The first few batches came out okay, a little disappointing as far as soup goes. We had doubled the recipe but neglected to measure out the broth correctly (and added some of the cubes to the dumpling filling), so it's possible we didn't have enough broth for the filling. My preferred ratio has more soup and dough than filling, so I think some of the guys came out a little too dense for my tastes.

I had been joking all week that I was going to fry some, but when we got backed up with only one steamer and 15 hungry friends to feed, I decided to fry them up. One of our favorite foods from our trip to Shanghai last year was shengjianbao at a street vendor outside the Jade Garden and City God Temple. This was pretty much the same thing, though the dough for "real" shengjianbao is of the fluffier, thicker variety.

We cooked these the way we cook potstickers. Heat some oil, then place them in the skillet to brown for a couple minutes, then throw in some water and vinegar (carefully!) and cover for 5-6 minutes to let them steam, remove the cover and let the water boil off so the buns can recrisp.

I'm pretty biased because so many of my favorite foods are fried (or could be improved through frying), but these guys were so tasty. While the steamed buns have a refined and delicate air about them, these shengjianbao hit you over the head with deliciousness. Our friends tried these and wouldn't go back to the steamed ones. It's a ton of work to make all of this from scratch, but I definitely think the potsticker versions are worth the effort. The steamed ones will take some work to perfect. In the meantime, I can always pay the $6.50 for an order at Dintaifung.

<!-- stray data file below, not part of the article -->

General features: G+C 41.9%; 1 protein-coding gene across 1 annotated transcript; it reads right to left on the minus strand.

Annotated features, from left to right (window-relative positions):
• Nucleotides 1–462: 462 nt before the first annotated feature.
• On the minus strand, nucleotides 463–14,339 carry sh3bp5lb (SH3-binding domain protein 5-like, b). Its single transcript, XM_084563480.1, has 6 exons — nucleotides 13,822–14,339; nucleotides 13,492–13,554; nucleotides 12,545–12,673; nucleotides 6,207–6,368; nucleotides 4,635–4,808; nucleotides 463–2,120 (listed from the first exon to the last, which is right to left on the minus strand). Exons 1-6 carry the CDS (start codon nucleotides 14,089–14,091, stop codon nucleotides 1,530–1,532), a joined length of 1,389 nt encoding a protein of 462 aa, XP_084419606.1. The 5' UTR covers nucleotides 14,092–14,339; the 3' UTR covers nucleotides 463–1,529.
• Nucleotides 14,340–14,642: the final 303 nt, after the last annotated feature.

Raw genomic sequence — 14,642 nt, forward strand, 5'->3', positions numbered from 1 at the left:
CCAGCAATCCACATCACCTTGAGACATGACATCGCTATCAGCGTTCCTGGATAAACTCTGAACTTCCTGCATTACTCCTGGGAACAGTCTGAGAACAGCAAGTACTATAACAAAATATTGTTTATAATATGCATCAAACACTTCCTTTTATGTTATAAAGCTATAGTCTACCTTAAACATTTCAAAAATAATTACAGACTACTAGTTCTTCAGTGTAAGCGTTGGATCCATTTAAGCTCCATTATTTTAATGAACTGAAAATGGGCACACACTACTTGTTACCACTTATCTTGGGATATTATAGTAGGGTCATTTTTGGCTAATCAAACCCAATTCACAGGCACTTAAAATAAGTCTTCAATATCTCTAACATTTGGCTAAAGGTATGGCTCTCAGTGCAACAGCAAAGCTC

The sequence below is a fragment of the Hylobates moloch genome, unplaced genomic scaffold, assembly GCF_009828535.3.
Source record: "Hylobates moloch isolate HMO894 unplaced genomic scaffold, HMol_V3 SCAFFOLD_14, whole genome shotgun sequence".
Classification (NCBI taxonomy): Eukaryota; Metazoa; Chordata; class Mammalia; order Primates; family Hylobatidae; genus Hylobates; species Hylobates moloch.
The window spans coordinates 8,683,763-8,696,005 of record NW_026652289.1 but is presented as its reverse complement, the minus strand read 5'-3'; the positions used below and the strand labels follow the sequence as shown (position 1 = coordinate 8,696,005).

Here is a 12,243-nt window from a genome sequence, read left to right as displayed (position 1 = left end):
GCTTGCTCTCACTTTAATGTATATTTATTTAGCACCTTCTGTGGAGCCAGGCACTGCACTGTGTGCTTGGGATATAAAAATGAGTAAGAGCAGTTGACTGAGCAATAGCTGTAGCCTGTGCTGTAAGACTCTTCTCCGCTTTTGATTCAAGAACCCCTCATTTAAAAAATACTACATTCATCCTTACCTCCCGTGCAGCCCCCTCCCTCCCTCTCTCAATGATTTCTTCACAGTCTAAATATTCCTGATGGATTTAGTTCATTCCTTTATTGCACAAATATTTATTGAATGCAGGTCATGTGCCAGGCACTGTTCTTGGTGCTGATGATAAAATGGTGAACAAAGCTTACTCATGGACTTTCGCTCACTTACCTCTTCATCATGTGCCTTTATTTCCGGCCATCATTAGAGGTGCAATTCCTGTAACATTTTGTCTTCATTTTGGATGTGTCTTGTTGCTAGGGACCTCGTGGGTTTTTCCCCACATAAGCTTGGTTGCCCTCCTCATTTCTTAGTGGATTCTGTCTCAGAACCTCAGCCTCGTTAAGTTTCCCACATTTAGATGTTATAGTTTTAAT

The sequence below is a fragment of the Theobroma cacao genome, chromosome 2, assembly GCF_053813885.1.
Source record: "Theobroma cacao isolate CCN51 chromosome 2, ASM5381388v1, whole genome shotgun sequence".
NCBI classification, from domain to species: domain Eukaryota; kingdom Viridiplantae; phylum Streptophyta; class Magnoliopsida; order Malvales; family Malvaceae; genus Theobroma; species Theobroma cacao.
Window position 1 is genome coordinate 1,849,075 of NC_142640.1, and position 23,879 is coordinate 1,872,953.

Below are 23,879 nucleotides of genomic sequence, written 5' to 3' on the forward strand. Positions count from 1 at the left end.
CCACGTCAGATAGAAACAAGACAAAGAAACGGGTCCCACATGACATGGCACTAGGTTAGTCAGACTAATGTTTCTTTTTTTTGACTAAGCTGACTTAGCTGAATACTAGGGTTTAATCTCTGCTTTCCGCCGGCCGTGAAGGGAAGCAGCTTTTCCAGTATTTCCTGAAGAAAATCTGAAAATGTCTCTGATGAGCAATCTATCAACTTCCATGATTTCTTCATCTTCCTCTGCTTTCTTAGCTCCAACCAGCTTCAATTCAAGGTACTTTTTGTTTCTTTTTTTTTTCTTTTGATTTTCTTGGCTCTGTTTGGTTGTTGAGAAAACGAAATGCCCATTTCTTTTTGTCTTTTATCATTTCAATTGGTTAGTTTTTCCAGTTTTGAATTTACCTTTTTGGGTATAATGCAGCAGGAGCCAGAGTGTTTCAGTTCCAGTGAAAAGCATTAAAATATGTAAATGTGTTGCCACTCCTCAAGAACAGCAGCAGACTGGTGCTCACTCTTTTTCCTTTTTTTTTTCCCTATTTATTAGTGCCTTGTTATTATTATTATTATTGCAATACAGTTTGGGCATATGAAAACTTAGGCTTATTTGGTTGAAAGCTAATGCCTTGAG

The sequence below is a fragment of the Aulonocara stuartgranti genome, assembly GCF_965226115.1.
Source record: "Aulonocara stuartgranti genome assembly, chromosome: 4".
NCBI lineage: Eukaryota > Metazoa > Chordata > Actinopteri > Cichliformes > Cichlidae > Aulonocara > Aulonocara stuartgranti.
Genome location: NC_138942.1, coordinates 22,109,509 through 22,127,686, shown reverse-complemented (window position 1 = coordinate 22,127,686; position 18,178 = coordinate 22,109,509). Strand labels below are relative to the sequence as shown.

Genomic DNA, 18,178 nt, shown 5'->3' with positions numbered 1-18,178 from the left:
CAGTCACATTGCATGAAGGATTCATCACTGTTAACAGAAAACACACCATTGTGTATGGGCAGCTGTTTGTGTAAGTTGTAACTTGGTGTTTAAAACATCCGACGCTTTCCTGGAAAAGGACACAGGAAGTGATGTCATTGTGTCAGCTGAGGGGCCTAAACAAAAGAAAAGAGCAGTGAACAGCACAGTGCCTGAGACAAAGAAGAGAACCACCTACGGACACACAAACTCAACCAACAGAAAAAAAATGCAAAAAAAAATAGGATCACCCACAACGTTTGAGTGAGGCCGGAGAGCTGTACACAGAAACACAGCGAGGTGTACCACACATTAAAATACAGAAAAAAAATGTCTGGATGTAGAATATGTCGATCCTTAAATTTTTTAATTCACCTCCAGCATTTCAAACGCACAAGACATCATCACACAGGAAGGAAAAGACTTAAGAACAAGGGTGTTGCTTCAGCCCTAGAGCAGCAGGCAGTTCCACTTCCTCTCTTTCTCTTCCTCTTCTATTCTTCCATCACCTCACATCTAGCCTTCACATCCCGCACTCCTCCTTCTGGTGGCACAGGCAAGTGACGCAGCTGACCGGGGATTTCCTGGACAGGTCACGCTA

On a side note, our friend Leah brought in our first non-kit lens, the Canon EF 50mm f/1.8 II Camera Lens(Amazon Associate link) for us and it's been working miracles. Our friends and professional photographers Jerry & Ingrid exhorted us to go for the 50mm f/1.4 lens (at 3.5x the price), but we just couldn't bring ourselves to spend that much. Sorry, J & I! I'm a complete hack when it comes to photography, so the f/1.8 lens already makes my pictures 10 times better, which makes them almost passable. There's no zoom on it, so it's kind of a pain to have to back up from things to frame the shot, but we're really excited for this to be our starter lens. Hopefully there will be tastier pics of our cooking adventures in the months to come.


Barry said...

Those look so good.

Barry said...

Those look so good.